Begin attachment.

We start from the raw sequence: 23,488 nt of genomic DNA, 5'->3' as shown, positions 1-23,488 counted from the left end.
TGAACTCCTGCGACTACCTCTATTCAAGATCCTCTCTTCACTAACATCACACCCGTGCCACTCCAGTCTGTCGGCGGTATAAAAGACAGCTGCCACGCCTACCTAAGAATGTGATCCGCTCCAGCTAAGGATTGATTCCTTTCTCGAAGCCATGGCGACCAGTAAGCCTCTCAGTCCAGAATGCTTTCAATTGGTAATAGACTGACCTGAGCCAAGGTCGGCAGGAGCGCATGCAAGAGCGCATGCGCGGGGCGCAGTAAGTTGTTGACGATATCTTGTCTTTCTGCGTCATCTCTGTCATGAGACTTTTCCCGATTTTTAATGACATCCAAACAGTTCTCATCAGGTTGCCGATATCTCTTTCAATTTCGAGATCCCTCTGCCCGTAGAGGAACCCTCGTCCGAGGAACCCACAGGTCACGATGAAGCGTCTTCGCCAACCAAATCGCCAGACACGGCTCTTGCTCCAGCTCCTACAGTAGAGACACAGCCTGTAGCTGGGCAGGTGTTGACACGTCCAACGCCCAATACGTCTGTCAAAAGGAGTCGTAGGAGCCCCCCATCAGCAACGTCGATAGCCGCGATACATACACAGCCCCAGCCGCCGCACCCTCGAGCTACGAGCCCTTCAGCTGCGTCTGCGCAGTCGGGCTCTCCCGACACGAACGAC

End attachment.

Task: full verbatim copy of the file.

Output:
We start from the raw sequence: 23,488 nt of genomic DNA, 5'->3' as shown, positions 1-23,488 counted from the left end.
TGAACTCCTGCGACTACCTCTATTCAAGATCCTCTCTTCACTAACATCACACCCGTGCCACTCCAGTCTGTCGGCGGTATAAAAGACAGCTGCCACGCCTACCTAAGAATGTGATCCGCTCCAGCTAAGGATTGATTCCTTTCTCGAAGCCATGGCGACCAGTAAGCCTCTCAGTCCAGAATGCTTTCAATTGGTAATAGACTGACCTGAGCCAAGGTCGGCAGGAGCGCATGCAAGAGCGCATGCGCGGGGCGCAGTAAGTTGTTGACGATATCTTGTCTTTCTGCGTCATCTCTGTCATGAGACTTTTCCCGATTTTTAATGACATCCAAACAGTTCTCATCAGGTTGCCGATATCTCTTTCAATTTCGAGATCCCTCTGCCCGTAGAGGAACCCTCGTCCGAGGAACCCACAGGTCACGATGAAGCGTCTTCGCCAACCAAATCGCCAGACACGGCTCTTGCTCCAGCTCCTACAGTAGAGACACAGCCTGTAGCTGGGCAGGTGTTGACACGTCCAACGCCCAATACGTCTGTCAAAAGGAGTCGTAGGAGCCCCCCATCAGCAACGTCGATAGCCGCGATACATACACAGCCCCAGCCGCCGCACCCTCGAGCTACGAGCCCTTCAGCTGCGTCTGCGCAGTCGGGCTCTCCCGACACGAACGAC